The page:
Medroso.
No; but it may be reduced to very little; and it is through having thought, that Sweden, Denmark, all your island, and the half of Germany groan under the frightful misfortune of not being subjects of the pope. It is even said that, if men continue to follow their false lights, they will soon have merely the simple adoration of God and of virtue. If the gates of hell ever prevail so far, what will become of the holy office?

Boldmind.
If the first Christians had not the liberty of thought, does it not follow that there would have been no Christianity?

Medroso.
I understand you not.

Boldmind.
I readily believe it. I would say, that if Tiberius and the first emperors had fostered Jacobins, they would have hindered the first Christians from having pens and ink; and had it not been a long time permitted in the Roman Empire to think freely, it would be impossible for the Christians to establish their dogmas. If, therefore, Christianity was only formed by liberty of opinion, by what contradiction, by what injustice, would you now destroy the liberty on which alone it is founded?

When some affair of interest is proposed to us, do we not examine it for a long time before we conclude upon it? What interest in the world is so great as our eternal happiness or misery? There are a hundred religions on earth which all condemn us if we believe your dogmas, which they call impious and absurd; why, therefore, not examine these dogmas?

Medroso.
How can I examine them? I am not a Jacobin.

Boldmind.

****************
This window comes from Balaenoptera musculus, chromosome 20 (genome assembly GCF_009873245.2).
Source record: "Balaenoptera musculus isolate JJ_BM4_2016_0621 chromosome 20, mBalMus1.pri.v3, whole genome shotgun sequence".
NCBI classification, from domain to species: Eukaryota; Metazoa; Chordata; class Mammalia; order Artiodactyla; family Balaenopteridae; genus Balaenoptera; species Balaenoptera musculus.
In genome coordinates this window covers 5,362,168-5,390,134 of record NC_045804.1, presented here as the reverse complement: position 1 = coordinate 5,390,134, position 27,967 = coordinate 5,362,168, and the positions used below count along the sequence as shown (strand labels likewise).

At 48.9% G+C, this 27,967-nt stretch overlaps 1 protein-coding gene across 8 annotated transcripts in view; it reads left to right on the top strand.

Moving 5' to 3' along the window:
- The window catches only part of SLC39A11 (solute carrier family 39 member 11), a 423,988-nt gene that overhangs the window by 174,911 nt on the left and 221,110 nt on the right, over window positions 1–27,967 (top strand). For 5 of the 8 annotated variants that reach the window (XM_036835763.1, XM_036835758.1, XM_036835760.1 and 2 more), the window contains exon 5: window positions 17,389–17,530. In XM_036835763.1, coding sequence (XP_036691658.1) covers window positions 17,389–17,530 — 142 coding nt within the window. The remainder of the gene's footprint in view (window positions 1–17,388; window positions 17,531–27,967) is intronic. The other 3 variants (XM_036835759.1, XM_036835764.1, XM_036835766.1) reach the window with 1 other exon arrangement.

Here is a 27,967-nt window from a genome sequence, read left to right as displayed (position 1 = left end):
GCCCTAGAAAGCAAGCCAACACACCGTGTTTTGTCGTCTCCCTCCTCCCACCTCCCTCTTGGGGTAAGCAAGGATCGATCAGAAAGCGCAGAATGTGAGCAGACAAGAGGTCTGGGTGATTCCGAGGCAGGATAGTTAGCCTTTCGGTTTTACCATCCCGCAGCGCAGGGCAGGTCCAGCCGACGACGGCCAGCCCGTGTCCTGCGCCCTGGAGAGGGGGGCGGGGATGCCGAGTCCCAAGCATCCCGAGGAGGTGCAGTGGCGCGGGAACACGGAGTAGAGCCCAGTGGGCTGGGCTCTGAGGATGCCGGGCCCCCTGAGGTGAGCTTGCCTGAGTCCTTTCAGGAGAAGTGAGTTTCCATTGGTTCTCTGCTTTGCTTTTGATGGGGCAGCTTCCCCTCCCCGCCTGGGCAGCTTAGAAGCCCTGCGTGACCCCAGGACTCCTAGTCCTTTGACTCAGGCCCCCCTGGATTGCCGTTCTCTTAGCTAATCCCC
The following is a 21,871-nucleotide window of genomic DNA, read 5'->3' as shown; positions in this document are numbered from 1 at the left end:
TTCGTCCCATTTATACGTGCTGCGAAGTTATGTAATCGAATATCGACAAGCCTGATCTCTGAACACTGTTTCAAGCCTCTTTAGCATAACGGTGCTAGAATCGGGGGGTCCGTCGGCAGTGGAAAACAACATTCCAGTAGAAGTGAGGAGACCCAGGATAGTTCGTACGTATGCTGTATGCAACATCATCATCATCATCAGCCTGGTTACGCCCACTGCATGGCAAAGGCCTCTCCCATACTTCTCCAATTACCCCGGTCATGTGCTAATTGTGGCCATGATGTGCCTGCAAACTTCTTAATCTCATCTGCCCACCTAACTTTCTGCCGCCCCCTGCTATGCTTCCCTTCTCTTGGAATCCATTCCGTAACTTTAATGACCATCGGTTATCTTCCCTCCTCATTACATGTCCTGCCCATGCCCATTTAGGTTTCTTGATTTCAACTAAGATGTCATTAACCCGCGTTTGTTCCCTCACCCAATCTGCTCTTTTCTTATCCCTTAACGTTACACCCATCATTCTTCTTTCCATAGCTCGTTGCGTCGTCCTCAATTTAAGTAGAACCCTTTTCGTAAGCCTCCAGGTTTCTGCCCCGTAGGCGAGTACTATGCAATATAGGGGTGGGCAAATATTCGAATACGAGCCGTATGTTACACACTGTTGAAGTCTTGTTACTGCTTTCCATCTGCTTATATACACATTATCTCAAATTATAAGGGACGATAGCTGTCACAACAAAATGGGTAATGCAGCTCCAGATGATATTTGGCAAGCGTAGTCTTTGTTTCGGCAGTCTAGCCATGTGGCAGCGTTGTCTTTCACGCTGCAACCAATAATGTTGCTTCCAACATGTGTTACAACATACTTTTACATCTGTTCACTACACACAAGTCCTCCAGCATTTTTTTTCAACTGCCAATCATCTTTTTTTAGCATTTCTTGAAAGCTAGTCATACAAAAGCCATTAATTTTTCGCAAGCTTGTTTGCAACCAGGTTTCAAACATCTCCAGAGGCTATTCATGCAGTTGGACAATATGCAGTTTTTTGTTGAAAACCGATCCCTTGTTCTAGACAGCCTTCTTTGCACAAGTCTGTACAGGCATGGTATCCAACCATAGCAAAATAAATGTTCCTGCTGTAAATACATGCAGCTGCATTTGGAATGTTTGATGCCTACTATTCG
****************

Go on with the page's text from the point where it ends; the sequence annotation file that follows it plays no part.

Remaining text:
You are a man, and that is sufficient.

Medroso.
Alas! you are more of a man than I am.

Boldmind.
You have only to teach yourself to think; you are born with a mind, you are a bird in the cage of the Inquisition, the holy office has clipped your wings, but they will grow again. He who knows not geometry can learn it: all men can instruct themselves. Is it not shameful to put your soul into the hands of those to whom you would not intrust your money? Dare to think for yourself.

Medroso.
It is said that if the world thought for itself, it would produce strange confusion.

Boldmind.
Quite the contrary. When we assist at a spectacle, every one freely tells his opinion of it, and the public peace is not thereby disturbed; but if some insolent protector of a poet would force all people of taste to proclaim that to be good which appears to them bad, blows would follow, and the two parties would throw apples of discord at one another’s heads, as once happened at London. Tyrants over mind have caused a part of the misfortunes of the world. We are happy in England only because every one freely enjoys the right of speaking his opinion.

Medroso.
We are all very tranquil at Lisbon, where no person dares speak his.

Boldmind.
You are tranquil, but you are not happy: it is the tranquillity of galley-slaves, who row in cadence and in silence.

Medroso.
You believe, then, that my soul is at the galleys?

Boldmind.
Yes, and I would deliver it.

Medroso.
But if I find myself well at the galleys?

Boldmind.
Why, then, you deserve to be there.

I have always been intrigued by Theodore Besterman – the Voltaire Foundation’s founder. At 99 Banbury Road, Oxford – home of the Voltaire Foundation since 1993 – he is commemorated by a black bust sitting at the left end of the mantelpiece in the main room (which was named after him); at the right end […]

In his Lever de Voltaire of 1772 Jean Huber depicted the philosophe getting dressed in a somewhat awkward position. The picture was a great success: it was engraved in Paris and in London, reproduced many times and broadly circulated and sold. Voltaire accused Huber of turning him into an object of ridicule. But Huber countered […]

In the preface to his tragedy Sémiramis (1749), Voltaire damningly characterized the typical eighteenth-century French theatre as ‘a tennis court with a tasteless set at one end, in which audience members are positioned contrary to all laws of order and reason, some standing on the stage itself with others standing in what is known as […]